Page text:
A sports scientist at the cutting edge of technology has revealed plans to recreate the original bails from cricket’s famous 1882 ‘Ashes’.
When the unthinkable happened 131 years ago and ‘the colonies’ won on British soil, it was announced that ‘English cricket was dead’ and the bails were ceremonially burned.But thanks to three straight wins on the trot and a burning need to rub it in to the Aussies, Derek Hampton thinks the time is right to resurrect the once exctinct sport.
“By pouring the Ashes into a 3D printer, we should be able to ‘clone’ the bails back to life”, insisted Hampton. “I’ve plugged mine in and it looks pretty straightforward, although I’ve got to be careful not to accidentally fax them.”
The original Ashes have been stored in an urn locked up in a museum at Lord’s. But Marleybone Cricket Club agreed to lend them to Hampton, to carry out his important research.
“Using a turkey baster attached to a hoover, I was able to recover cricket DNA from the urn”, revealed Hampton. “Then it was just a case of pouring them into the printer, and waiting for the sport to majestically spring back to life.”
Hampton’s wife isn’t a fan of cricket, and agreed to set the printer up for her husband while he listened intently to the match on the radio. “She reckoned it was easy, she looked really pleased with herself”, said Hampton. “I knew there wasn’t a moment to waste.”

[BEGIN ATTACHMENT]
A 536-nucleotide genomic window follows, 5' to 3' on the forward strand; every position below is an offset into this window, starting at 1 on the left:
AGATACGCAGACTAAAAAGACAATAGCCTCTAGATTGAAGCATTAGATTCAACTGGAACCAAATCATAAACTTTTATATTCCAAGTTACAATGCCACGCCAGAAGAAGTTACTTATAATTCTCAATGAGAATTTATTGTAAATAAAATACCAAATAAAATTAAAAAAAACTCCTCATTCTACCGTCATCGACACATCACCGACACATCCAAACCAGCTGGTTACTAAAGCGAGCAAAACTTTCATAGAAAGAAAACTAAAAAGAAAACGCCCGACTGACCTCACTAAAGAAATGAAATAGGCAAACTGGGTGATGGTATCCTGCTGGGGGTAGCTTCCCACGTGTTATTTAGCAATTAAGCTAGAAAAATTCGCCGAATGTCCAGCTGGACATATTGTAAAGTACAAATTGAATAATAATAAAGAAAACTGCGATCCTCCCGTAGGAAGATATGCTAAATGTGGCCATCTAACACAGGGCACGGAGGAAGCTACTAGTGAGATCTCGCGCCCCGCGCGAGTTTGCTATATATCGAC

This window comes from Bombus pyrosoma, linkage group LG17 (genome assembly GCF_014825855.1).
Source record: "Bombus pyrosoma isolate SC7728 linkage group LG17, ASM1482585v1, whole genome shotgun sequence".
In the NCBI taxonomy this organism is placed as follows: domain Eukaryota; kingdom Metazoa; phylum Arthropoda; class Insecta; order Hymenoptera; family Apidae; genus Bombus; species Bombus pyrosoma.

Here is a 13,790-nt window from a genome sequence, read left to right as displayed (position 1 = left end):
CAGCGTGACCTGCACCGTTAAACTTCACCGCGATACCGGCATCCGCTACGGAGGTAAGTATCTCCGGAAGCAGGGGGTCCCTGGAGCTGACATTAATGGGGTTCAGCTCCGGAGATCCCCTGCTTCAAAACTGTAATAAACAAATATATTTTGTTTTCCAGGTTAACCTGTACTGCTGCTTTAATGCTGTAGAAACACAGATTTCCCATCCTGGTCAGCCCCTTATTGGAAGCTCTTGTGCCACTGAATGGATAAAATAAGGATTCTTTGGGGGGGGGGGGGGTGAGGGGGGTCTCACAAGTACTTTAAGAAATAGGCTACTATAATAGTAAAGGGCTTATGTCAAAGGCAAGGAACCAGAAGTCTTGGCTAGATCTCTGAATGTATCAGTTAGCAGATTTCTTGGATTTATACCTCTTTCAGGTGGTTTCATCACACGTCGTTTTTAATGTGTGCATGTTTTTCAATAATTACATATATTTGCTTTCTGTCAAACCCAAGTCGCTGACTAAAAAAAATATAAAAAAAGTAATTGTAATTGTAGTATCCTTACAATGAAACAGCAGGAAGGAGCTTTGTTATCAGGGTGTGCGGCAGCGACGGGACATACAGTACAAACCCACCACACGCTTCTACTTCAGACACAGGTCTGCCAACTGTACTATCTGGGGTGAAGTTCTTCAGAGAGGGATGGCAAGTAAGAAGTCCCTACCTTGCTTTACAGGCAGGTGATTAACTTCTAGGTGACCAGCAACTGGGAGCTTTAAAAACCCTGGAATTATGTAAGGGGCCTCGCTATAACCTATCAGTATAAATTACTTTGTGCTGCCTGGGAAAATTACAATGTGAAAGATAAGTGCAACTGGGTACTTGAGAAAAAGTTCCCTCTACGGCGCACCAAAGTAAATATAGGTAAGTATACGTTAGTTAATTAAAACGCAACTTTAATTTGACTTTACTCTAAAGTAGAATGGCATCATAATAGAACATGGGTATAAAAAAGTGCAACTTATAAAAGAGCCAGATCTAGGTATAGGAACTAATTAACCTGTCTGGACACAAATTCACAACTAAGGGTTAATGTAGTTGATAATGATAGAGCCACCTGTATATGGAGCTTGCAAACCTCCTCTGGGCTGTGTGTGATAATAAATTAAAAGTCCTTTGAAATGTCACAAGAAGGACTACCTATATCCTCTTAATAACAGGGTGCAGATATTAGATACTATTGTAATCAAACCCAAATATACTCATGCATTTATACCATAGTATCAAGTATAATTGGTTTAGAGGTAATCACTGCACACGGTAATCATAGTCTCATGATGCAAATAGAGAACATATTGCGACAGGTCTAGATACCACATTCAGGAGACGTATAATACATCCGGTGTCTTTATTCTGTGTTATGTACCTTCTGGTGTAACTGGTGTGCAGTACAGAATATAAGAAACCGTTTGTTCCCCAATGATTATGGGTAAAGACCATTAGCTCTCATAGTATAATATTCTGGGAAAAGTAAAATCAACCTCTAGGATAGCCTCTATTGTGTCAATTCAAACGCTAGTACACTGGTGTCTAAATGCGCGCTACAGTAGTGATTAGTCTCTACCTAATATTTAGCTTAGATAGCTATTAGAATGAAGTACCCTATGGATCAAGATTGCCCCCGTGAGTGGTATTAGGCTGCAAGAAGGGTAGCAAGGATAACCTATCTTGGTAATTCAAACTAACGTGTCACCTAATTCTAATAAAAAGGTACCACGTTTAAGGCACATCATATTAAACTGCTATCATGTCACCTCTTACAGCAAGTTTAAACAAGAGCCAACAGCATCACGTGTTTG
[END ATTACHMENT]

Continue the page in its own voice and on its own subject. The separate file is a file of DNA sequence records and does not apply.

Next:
However, there were gasps of shock and disappointment from waiting journalists when the ‘bails’ were finally revealed.
“Eventually, after just 7 short hours, the printer did a beep and I knew my research was finished”, recalled Hampton. “But when I opened the drawer, there was just this seven-inch beige dildo. Although at first, I thought it was a model of Shane Watson.”
Hampton has apologised to the MCC for forgetting to purge his history before purging theirs. “It’s not the end of the world, it should still stay on the stumps”, claimed Hampton. “As long as you don’t use the ‘vibrate’ function.”